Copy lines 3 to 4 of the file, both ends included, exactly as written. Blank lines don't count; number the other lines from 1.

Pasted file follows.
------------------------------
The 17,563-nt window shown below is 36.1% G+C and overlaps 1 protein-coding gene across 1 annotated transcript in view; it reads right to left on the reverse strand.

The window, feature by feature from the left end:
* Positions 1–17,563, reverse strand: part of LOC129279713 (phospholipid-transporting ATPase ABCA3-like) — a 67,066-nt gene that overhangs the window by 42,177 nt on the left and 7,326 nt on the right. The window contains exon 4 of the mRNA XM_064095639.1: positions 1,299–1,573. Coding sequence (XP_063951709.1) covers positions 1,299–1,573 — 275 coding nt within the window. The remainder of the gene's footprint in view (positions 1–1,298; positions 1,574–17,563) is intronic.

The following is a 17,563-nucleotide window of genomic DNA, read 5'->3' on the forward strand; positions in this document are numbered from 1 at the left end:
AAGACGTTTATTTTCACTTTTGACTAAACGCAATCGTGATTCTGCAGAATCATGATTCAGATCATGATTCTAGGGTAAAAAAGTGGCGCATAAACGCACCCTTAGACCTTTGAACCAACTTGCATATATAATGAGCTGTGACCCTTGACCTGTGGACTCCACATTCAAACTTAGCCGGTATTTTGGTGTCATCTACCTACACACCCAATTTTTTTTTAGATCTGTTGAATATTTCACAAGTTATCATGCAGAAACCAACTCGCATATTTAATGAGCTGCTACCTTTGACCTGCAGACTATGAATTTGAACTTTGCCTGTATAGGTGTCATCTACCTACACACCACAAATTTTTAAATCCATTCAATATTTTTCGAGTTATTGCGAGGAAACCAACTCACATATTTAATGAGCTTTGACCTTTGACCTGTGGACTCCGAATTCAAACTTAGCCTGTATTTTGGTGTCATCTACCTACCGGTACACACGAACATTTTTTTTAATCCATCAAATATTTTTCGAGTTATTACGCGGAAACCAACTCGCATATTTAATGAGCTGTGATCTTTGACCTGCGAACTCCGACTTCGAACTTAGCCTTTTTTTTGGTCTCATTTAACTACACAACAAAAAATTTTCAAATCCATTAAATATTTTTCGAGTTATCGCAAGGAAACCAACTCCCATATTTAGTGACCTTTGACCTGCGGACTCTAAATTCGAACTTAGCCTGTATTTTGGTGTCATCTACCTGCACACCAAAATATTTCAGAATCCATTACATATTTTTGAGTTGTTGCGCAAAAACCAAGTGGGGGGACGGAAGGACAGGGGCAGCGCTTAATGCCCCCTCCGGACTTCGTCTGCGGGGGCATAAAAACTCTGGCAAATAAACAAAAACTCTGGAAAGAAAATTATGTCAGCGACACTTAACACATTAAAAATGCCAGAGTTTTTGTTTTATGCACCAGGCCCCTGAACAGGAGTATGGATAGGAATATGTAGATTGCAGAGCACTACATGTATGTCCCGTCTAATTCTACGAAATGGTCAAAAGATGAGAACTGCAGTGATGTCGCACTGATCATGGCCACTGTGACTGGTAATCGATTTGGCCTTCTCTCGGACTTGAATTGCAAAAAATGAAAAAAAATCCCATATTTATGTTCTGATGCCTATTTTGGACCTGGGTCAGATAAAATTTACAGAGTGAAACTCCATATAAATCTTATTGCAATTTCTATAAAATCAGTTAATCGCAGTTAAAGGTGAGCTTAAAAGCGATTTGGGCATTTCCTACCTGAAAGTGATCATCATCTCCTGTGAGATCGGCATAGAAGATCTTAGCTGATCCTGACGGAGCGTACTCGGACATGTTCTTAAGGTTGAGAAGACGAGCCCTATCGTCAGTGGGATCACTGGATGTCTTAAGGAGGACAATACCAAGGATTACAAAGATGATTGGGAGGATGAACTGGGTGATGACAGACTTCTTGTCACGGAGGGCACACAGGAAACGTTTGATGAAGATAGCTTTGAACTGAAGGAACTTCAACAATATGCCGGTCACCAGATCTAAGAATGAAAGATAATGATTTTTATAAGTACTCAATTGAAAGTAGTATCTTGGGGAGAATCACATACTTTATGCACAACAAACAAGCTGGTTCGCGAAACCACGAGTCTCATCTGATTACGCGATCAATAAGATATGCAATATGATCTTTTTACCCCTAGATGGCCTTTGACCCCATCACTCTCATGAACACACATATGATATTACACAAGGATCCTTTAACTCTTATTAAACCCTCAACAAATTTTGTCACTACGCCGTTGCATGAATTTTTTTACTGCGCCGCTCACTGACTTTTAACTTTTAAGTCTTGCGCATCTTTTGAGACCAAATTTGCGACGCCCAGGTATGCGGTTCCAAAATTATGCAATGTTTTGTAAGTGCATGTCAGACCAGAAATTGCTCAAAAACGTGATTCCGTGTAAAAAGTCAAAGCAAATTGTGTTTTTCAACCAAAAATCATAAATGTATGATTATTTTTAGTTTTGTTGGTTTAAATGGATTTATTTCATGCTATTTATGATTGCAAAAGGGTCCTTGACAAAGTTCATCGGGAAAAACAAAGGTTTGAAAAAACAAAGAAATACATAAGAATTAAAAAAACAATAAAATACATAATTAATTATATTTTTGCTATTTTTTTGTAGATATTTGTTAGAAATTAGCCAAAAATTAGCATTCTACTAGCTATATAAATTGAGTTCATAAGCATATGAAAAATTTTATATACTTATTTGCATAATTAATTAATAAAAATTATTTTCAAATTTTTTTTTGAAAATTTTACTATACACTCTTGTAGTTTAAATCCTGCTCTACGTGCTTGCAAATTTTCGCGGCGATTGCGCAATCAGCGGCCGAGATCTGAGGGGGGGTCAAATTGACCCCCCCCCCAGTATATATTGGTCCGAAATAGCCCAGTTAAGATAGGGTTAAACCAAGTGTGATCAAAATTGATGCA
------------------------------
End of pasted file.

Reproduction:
* Positions 1–17,563, reverse strand: part of LOC129279713 (phospholipid-transporting ATPase ABCA3-like) — a 67,066-nt gene that overhangs the window by 42,177 nt on the left and 7,326 nt on the right. The window contains exon 4 of the mRNA XM_064095639.1: positions 1,299–1,573. Coding sequence (XP_063951709.1) covers positions 1,299–1,573 — 275 coding nt within the window. The remainder of the gene's footprint in view (positions 1–1,298; positions 1,574–17,563) is intronic.

The following is a 17,563-nucleotide window of genomic DNA, read 5'->3' on the forward strand; positions in this document are numbered from 1 at the left end: